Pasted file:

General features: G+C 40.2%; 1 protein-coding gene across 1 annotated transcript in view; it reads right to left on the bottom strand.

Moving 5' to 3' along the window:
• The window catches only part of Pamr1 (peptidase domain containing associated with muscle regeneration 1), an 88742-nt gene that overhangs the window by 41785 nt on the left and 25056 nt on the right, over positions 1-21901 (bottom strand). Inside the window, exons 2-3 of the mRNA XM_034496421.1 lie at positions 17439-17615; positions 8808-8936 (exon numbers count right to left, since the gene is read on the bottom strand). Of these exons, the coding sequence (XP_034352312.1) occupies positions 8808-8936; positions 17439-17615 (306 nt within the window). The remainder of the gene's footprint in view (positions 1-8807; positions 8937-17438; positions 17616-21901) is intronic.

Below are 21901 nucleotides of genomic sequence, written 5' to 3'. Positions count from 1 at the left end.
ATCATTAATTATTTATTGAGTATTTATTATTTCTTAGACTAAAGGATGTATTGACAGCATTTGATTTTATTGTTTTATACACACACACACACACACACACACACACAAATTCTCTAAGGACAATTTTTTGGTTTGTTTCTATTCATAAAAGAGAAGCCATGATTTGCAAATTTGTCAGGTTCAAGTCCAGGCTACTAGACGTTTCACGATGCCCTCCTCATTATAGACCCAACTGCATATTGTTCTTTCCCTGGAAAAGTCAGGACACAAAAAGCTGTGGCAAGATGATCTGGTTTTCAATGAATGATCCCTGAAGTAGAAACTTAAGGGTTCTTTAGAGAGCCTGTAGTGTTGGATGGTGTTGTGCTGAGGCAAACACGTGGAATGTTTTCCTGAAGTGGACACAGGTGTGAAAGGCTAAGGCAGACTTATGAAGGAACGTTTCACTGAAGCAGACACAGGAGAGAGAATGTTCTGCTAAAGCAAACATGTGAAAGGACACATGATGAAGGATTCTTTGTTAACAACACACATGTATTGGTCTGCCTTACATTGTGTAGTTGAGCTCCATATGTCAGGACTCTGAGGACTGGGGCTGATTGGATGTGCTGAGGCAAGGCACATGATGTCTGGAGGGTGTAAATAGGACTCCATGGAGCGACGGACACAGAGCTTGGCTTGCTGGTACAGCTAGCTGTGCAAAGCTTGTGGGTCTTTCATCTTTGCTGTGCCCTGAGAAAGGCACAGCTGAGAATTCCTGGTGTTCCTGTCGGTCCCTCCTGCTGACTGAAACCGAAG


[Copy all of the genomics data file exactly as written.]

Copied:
General features: G+C 40.2%; 1 protein-coding gene across 1 annotated transcript in view; it reads right to left on the bottom strand.

Moving 5' to 3' along the window:
• The window catches only part of Pamr1 (peptidase domain containing associated with muscle regeneration 1), an 88742-nt gene that overhangs the window by 41785 nt on the left and 25056 nt on the right, over positions 1-21901 (bottom strand). Inside the window, exons 2-3 of the mRNA XM_034496421.1 lie at positions 17439-17615; positions 8808-8936 (exon numbers count right to left, since the gene is read on the bottom strand). Of these exons, the coding sequence (XP_034352312.1) occupies positions 8808-8936; positions 17439-17615 (306 nt within the window). The remainder of the gene's footprint in view (positions 1-8807; positions 8937-17438; positions 17616-21901) is intronic.

Below are 21901 nucleotides of genomic sequence, written 5' to 3'. Positions count from 1 at the left end.
ATCATTAATTATTTATTGAGTATTTATTATTTCTTAGACTAAAGGATGTATTGACAGCATTTGATTTTATTGTTTTATACACACACACACACACACACACACACACAAATTCTCTAAGGACAATTTTTTGGTTTGTTTCTATTCATAAAAGAGAAGCCATGATTTGCAAATTTGTCAGGTTCAAGTCCAGGCTACTAGACGTTTCACGATGCCCTCCTCATTATAGACCCAACTGCATATTGTTCTTTCCCTGGAAAAGTCAGGACACAAAAAGCTGTGGCAAGATGATCTGGTTTTCAATGAATGATCCCTGAAGTAGAAACTTAAGGGTTCTTTAGAGAGCCTGTAGTGTTGGATGGTGTTGTGCTGAGGCAAACACGTGGAATGTTTTCCTGAAGTGGACACAGGTGTGAAAGGCTAAGGCAGACTTATGAAGGAACGTTTCACTGAAGCAGACACAGGAGAGAGAATGTTCTGCTAAAGCAAACATGTGAAAGGACACATGATGAAGGATTCTTTGTTAACAACACACATGTATTGGTCTGCCTTACATTGTGTAGTTGAGCTCCATATGTCAGGACTCTGAGGACTGGGGCTGATTGGATGTGCTGAGGCAAGGCACATGATGTCTGGAGGGTGTAAATAGGACTCCATGGAGCGACGGACACAGAGCTTGGCTTGCTGGTACAGCTAGCTGTGCAAAGCTTGTGGGTCTTTCATCTTTGCTGTGCCCTGAGAAAGGCACAGCTGAGAATTCCTGGTGTTCCTGTCGGTCCCTCCTGCTGACTGAAACCGAAG